- Paul

I'd like to know who made you the spam-master!

I believe that if I use the word prime, primality, or

even list a few primes that it cannot be consider-

ed spam... lol

Here's how it works... and yes it's a QBasic alg.

I am computing two T-sequences... a T-3 and T-4

at the same time.

First, it computes the necessary term numbers

for each sequence, simultaneously, and then it

computes the value of each term. For example...

N= 15; the terms are T15, T8, T7, T4, T3, T2, T1 & T0

for both sequences, the same, and then it computes...

the T-3 terms values...

T0= 2, T1= 3, T2= 3^2 -2 = 7 mod 15, T3= 3*7 -3 = 3 mod 15,

T4= T2^2 -2 = 2 = 15, T5= T2*T3 -3 = 3, etc.

the T-4 term values are computed the same, except...

T0= 2, T1= 4, etc.; I didn't invent it, but it's faster than

using the "extremely" bulky APR algorithm.

There's nothing wrong with a '70's program, it's simple

to read, and very, very easily translated into another

language... any language... I don't care who reads it;

my 50-line program is a ton easier to implement than

the several 100 lines of the APR algorithm and is far

less contrived and/or convoluted. The bottom line is

that if T15 for both the T-3 and T-4 sequences equal 3 & 4,

respectively, then the number is prime; 231 is the only

composite that gives a mis-read; the two curves cross

there.

If you've ever looked at the APR algorithm, you'd know

that it is certainly twisted and absolutely ridiculous to

calculate; most mathematicians would insist that an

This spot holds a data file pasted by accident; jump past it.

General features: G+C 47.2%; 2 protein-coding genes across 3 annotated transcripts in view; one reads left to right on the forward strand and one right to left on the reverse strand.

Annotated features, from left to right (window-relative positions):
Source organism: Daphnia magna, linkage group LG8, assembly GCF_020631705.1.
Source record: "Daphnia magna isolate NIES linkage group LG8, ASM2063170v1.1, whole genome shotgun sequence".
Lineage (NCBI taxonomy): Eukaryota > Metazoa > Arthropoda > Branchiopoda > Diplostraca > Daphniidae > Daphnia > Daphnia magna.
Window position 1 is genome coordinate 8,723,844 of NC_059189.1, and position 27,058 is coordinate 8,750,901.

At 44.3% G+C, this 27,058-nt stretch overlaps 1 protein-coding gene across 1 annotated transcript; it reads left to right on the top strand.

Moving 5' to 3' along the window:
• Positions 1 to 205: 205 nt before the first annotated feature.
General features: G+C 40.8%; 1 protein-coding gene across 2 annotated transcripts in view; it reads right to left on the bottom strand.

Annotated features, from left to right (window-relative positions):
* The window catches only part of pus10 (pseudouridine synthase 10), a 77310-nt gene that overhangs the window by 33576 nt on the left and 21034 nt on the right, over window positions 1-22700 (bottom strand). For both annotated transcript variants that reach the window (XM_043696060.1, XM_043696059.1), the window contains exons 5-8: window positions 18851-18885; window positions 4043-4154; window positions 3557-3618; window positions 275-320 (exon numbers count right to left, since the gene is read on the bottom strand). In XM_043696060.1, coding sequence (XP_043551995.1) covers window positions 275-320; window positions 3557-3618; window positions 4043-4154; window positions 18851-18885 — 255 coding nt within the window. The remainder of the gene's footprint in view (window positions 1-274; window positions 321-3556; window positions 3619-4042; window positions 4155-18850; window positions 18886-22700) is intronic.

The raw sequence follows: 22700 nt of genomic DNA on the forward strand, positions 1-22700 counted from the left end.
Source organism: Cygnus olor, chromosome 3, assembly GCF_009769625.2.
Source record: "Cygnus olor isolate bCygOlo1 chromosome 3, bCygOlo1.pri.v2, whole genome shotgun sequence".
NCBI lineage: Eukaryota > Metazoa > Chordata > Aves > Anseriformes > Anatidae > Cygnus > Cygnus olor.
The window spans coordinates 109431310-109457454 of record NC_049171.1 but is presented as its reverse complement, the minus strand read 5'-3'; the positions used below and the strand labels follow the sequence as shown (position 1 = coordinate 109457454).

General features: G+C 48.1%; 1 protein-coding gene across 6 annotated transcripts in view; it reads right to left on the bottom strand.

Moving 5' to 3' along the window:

algorithm be elegant is some fashion as well as be the

fastest; the APR algorithm isn't elegant. I spoke to

Carl Pomerance, once, and he wasn't very happy with

his own algorithm... "it doesn't tell me the factors"...

his words exactly!

Bill

----- Original Message ----

From: Paul Leyland <paul@...>

To: leavemsg1 <leavemsg1@...>

Cc: primenumbers@yahoogroups.com

Sent: Fri, May 21, 2010 10:34:52 AM

Subject: Re: {Spam?} [PrimeNumbers] faster than the APR algorithm

On Fri, 2010-05-21 at 15:28 +0000, leavemsg1 wrote:

>

> I believe that this algorithm proves primality faster than the

> APR algorithm, not compositeness, but primality; if both this

> T-sequence algorithm and the APR algorithm were written in the

> same language and had the same FFT's and CPU available, then I

> believe the T-sequence would beat it; assuming that variables

> were computed on the fly... i.e. no stored values allowed.

Bunch of code omitted.

> Bill, hoping that someone would comment on it other than DjBrst

Wish granted.

Paul, hoping that you would comment on how it works instead of expecting

us to decipher some turgid code which looks as if it was written in the

early 1970s. Some kind of BASIC if my age-addled memory doesn't

deceive me. - --- In primenumbers@yahoogroups.com, "djbroadhurst" <d.broadhurst@...> wrote:
>

You did very much what I did.

> I tried 1/n^c:

>

> v=[1237.1, 328.7, 105.4, 28.01, 6.22 , 1.510, 0.439, 0.0939];

> print(vector(8,k,-log(v[k]/10^6)/(k+4)/log(10)));

>

> [0.5815, 0.5805, 0.5682, 0.5691, 0.5785, 0.5821, 0.5780, 0.5856]

>

> and then A/n^c, using the first datum to remove A:

>

> print(vector(7,k,-log(v[k+1]/v[1])/k/log(10)));

>

> [0.5756, 0.5348, 0.5484, 0.5747, 0.5827, 0.5750, 0.5885]

>

> In both cases c =~ Euler looks rather convincing,

> given the statistics. Well spotted, Sir!

I nearly fell off the chair when I averaged everything out and saw 0.57... :-)

> How strongly are you committed to A = 1, for the average,

Not very.

> given the variability of the overall factor with a?

Would you buy an appeal to Occam's razor, mon vieux?

Mike